A trio of snipe were also at the Wildfowlers' Pools but the Flood was sadly lacking in any waders bar a single lapwing.
At Freeman's Pools the proud tufted duck mum continues to nurture her lone duckling and from a brood of 8 cygnets, just one young mute swan remains with its parent here.

Yesterday I counted a hefty 38 little egrets along the river between Stodday and Aldcliffe. The adult and juvenile peregrine were once again engaged in hunting training over Colloway.

As the returning waders and wildfowl make themselves know, it was the departing birds that were making a fuss yesterday evening. A veritable swarm of approximately 80 swifts were screaming and swirling in a tight flock near my house at dusk - a reminder that they will soon be off back to Africa...


Wednesday, 27 July 2016

Solitary Sandpiper

The Lune at low tide
Had a half-decent morning on the patch today thanks to some dry, bright weather and a few new birds trickling through.
Frustratingly, still no passage waders or post-breeding garganey at Freeman's Pools but it was great to see that the lone tufted duck duckling was still doing well.
Both parents are still in attendance and this constitutes the first ever breeding of this species (to my knowledge) in the Aldcliffe recording area.
Also present were a pair of moulting wigeon and 5 eclipse gadwall. Winter's here folks...
Other succesful breeders included a couple of little grebe chicks and just one cygnet with an adult mute swan. Newly hatched moorhens were in evidence along with several well-grown youngsters from earlier broods.
A reed warbler was sen foraging in the waterside vegetation.

Black-tailed godwit
I walked south along Dawson's Bank, noting good numbers of little egret along the way. A juvenile peregrine was having a go at hunting on the other side of the river and was soon joined by an adult.  This experienced bird soon snatched a starling and gave it to the youngster in a nifty aerial pass.
An adult Mediterranean gull flew up from the river and headed inland. A scan of the gulls loafing on the Lune sands revealed a further 4 Meds (3 ads & 1 second winter).
Also seen here were 5 common sandpiper and a fine breeding-plumaged black-tailed godwit (pictured).
A flock of approximately 30 wigeon flew through heading toward Glasson.

The Flood was quiet - the 3 remaining lapwing chicks all seem in good shape.

A common sandpiper and a solitary green sandpiper were at the Wildfowlers' Pools.

Insects were relatively low in number (with the exception of those lovely horseflies), despite the sunshine.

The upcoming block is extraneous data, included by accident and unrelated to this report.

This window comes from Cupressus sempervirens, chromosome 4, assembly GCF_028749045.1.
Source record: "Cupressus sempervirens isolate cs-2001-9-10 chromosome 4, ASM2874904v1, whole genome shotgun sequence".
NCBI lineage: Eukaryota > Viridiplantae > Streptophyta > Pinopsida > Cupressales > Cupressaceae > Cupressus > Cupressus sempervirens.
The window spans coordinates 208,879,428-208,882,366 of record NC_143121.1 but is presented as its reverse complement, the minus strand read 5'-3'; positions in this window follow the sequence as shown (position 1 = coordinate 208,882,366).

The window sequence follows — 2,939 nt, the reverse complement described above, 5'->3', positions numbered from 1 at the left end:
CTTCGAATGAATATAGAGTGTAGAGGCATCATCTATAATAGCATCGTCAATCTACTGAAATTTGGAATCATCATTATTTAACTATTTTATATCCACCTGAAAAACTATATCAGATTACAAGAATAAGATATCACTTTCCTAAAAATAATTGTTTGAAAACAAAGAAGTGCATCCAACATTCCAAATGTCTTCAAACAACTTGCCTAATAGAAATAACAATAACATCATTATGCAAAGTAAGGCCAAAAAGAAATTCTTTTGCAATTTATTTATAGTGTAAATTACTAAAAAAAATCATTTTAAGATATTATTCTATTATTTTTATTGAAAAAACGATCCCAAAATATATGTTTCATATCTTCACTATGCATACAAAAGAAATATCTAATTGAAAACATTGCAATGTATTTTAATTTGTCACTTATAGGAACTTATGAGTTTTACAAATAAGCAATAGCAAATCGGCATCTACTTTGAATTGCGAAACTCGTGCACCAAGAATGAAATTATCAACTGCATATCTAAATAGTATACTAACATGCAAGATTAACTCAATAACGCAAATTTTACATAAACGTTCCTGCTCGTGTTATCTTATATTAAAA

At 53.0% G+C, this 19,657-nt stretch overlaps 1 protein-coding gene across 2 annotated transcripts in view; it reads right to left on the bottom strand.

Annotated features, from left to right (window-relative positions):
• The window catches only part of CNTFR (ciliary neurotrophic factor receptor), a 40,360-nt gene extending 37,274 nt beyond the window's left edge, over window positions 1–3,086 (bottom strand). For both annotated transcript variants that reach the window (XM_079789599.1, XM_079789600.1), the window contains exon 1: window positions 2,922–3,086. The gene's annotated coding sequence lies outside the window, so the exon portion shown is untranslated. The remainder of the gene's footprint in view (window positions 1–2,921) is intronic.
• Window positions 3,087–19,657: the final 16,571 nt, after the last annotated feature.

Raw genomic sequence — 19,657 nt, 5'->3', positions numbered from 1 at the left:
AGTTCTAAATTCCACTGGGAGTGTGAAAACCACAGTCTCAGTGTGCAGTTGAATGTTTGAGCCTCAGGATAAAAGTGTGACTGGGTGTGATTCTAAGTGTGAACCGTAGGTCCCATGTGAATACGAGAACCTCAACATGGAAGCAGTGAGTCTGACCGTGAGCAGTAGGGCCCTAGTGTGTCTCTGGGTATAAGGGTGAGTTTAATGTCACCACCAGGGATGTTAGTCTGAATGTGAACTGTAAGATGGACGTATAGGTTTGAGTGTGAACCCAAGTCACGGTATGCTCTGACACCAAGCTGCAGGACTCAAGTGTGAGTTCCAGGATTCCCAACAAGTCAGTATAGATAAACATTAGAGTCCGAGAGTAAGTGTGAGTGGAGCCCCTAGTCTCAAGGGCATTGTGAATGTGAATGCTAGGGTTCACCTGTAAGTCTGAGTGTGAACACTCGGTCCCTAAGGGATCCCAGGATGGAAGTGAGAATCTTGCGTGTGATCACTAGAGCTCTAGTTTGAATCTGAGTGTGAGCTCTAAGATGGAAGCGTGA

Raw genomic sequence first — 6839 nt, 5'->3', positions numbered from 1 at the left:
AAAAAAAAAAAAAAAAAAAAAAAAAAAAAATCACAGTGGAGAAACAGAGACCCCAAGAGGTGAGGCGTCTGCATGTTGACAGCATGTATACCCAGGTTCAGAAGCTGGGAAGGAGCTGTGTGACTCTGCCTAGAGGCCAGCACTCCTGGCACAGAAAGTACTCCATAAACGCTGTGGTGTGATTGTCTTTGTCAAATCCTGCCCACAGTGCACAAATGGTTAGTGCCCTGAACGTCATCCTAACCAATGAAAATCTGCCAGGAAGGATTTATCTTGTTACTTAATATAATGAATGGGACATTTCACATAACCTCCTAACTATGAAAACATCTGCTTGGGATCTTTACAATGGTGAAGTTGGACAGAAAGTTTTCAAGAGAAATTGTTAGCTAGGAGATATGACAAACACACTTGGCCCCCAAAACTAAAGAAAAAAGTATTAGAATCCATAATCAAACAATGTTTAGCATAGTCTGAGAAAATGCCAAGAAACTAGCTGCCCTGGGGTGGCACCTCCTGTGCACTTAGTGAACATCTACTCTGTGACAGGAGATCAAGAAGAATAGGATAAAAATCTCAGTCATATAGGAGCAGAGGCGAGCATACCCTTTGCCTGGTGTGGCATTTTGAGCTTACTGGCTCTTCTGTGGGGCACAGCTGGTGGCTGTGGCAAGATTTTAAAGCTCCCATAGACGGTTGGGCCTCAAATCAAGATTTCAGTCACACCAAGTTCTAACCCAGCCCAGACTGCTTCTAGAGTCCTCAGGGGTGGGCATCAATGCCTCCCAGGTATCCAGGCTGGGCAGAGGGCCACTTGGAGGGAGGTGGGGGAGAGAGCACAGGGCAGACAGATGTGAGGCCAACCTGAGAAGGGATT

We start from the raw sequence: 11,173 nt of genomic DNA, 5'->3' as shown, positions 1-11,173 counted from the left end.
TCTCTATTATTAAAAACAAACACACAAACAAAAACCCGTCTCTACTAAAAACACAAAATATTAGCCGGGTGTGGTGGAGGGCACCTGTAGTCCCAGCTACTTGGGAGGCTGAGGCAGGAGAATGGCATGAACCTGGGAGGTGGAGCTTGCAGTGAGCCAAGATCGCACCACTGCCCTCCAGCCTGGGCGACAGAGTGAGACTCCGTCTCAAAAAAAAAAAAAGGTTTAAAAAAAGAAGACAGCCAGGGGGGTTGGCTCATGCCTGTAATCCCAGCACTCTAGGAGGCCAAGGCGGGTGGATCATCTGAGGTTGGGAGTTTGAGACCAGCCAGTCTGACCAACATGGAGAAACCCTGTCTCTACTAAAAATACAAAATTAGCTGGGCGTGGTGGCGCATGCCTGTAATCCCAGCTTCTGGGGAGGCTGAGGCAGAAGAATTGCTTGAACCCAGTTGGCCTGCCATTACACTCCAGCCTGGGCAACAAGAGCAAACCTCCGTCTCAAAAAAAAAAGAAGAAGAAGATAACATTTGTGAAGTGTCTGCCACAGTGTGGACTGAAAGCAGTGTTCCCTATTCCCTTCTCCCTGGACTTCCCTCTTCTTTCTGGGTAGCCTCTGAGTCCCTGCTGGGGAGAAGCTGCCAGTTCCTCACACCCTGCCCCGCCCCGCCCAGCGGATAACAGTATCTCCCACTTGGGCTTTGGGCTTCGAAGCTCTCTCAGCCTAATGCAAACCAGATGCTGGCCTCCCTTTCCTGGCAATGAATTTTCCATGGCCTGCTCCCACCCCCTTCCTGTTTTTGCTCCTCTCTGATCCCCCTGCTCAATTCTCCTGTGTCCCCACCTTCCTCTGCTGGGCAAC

As far as dragonflies were concerned I just saw singles of emperor, brown hawker and common darter plus the usual damselflies.
Common butterflies (peacock, small tortoiseshell, red admiral, meadow brown, speckled wood etc) were all present but not in any great number.
Brown hare was the only wild mammal.



Wednesday, 20 July 2016

Great Weather For Ducks

Had a quick spin around the patch after work this evening.First stop was at Freeman's Pools where I noticed a drake tufted duck moulting into eclipse plumage. That in itself wasn't especially notable - but with it was a small duckling.
A few weeks ago I noticed a pair of tufted ducks arrive at the pools but they soon disappeared - have they simply been keeping a low profile while nesting at the site? If so, I think that this may be the first record of successful breeding of this species in the Aldcliffe recording area.
In other bay bird news; the four lapwing chicks at the Flood continue to thrive while a couple at the Wildfowlers' Pools seem to be in rude health. A brood of at least 5 shelduck were also at the Wildfowlers' Pools along with 1 common and 2 green sandpipers.

Earlier in the day I had visited the common tern colony at Preston Docks (video from today attached) in advance of spending the day there tomorrow.
I'll be there chatting about how these amazing birds have been encouraged to breed at this inner city site and I'll hopefully be encouraging local people to want to learn more about the wildlife on their doorstep!
Fylde Bird Club's Paul Ellis and Paul Slade were instrumental in providing nesting areas for these birds at the marina and a joint project that includes input from the local council, Preston Docks and the RSPB has enabled the growing colony to exceed 130 pairs in 2016.
It's well worth a visit if you're in the area in the next couple of weeks.